John Russell Pope: Temple of the Scottish Rite

Yesterday I posted an image of a beautiful light fixture and it raised some interest in the building it came from: the Temple of the Scottish Rite.

I've been fascinated with this building since moving to DC, sitting so stately on 16th street. It is open for tours but I've never managed to make it on time during their limited hours.John Russell Pope, so often associated with the grandest monuments and houses in DC, actually got his start in the city on this Greek inspired building when he was selected in 1910 for its design. Five years later it was finished and became the headquarters for the Grand Council of the Masons.

Since opening, the building has always garnered attention; winning many architectural awards and being listed in 'top buildings' lists for close to a century now. This is not surprising given its' historic precedent, one of the 7 wonders of the ancient world, the tomb of Mausolus at the Greek city of Halicarnassus. Yes you read that correctly, this tomb was so well respected that it soon became the word used for all great burial chambers: mausoleum.While choosing a tomb as the basis for the design of a great civic building may seem strange (the temple housed the first public library started in 1917 for the city, thus making it civic), one cannot deny the sheer elegance and respect that it commands on so important a street.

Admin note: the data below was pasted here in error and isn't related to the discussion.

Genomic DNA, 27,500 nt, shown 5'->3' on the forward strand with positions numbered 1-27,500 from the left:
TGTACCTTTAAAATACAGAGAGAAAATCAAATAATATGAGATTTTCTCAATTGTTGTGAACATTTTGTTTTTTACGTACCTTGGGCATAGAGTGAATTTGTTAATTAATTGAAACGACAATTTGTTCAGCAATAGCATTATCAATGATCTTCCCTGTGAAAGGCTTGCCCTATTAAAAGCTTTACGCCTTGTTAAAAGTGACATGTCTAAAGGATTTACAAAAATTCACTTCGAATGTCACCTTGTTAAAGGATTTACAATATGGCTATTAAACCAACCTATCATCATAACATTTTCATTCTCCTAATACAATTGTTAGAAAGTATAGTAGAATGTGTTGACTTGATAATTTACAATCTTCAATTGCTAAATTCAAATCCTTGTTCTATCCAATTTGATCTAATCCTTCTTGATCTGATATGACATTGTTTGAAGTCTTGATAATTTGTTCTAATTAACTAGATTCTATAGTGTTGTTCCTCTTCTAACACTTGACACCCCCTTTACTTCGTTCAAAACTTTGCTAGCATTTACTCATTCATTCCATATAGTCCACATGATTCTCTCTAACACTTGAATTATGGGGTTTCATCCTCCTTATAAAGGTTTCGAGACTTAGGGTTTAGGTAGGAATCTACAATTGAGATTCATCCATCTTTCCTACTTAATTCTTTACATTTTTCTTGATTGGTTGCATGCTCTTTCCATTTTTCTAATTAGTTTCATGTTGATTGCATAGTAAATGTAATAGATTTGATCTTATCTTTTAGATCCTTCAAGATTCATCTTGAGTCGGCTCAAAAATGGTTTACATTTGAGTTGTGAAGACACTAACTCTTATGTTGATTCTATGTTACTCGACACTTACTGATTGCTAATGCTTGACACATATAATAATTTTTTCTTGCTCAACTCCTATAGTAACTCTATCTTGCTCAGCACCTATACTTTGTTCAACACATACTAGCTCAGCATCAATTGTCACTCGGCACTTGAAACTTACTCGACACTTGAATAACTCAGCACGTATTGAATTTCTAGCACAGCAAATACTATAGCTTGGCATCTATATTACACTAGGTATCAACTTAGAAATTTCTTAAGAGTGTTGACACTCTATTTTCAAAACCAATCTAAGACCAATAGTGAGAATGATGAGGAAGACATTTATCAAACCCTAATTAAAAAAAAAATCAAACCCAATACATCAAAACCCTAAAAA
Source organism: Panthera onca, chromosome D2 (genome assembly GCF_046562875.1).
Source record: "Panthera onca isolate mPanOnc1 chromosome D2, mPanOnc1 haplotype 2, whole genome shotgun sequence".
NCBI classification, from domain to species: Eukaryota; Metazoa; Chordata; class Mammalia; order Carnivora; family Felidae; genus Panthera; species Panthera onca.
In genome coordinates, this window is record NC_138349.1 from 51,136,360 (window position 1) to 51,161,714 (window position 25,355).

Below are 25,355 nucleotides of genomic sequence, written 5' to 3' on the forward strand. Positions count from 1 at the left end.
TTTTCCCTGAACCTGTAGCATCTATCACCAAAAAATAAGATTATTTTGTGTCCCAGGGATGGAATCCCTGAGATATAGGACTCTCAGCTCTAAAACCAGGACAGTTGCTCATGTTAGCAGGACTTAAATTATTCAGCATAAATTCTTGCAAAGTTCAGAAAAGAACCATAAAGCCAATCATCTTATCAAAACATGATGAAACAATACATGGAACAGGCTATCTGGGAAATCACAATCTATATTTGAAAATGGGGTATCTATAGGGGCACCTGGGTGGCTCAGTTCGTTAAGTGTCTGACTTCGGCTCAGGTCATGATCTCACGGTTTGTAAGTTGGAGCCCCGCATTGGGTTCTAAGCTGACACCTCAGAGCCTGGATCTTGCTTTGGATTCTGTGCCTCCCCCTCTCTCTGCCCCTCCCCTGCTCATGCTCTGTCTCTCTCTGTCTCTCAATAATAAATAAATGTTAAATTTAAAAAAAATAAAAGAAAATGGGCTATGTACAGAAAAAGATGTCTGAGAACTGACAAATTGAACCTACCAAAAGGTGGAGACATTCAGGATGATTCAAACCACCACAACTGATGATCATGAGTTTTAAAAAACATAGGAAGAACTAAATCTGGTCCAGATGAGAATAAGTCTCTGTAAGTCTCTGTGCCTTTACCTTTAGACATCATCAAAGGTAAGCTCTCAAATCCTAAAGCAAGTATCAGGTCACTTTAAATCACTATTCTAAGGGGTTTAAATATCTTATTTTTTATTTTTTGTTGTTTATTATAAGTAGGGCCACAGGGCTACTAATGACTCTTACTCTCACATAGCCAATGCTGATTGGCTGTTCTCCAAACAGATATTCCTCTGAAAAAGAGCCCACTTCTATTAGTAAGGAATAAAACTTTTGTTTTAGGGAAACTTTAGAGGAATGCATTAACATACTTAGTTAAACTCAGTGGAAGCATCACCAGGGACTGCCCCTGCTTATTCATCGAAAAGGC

Many of the details of this grand building bring the awesome scale down to be appreciated at human scale, such as the light fixtures I showed yesterday and these amazing door knockers on the tall bronze entry doors. Hopefully I'll be able to tour the interiors shortly and try to share them with you all.

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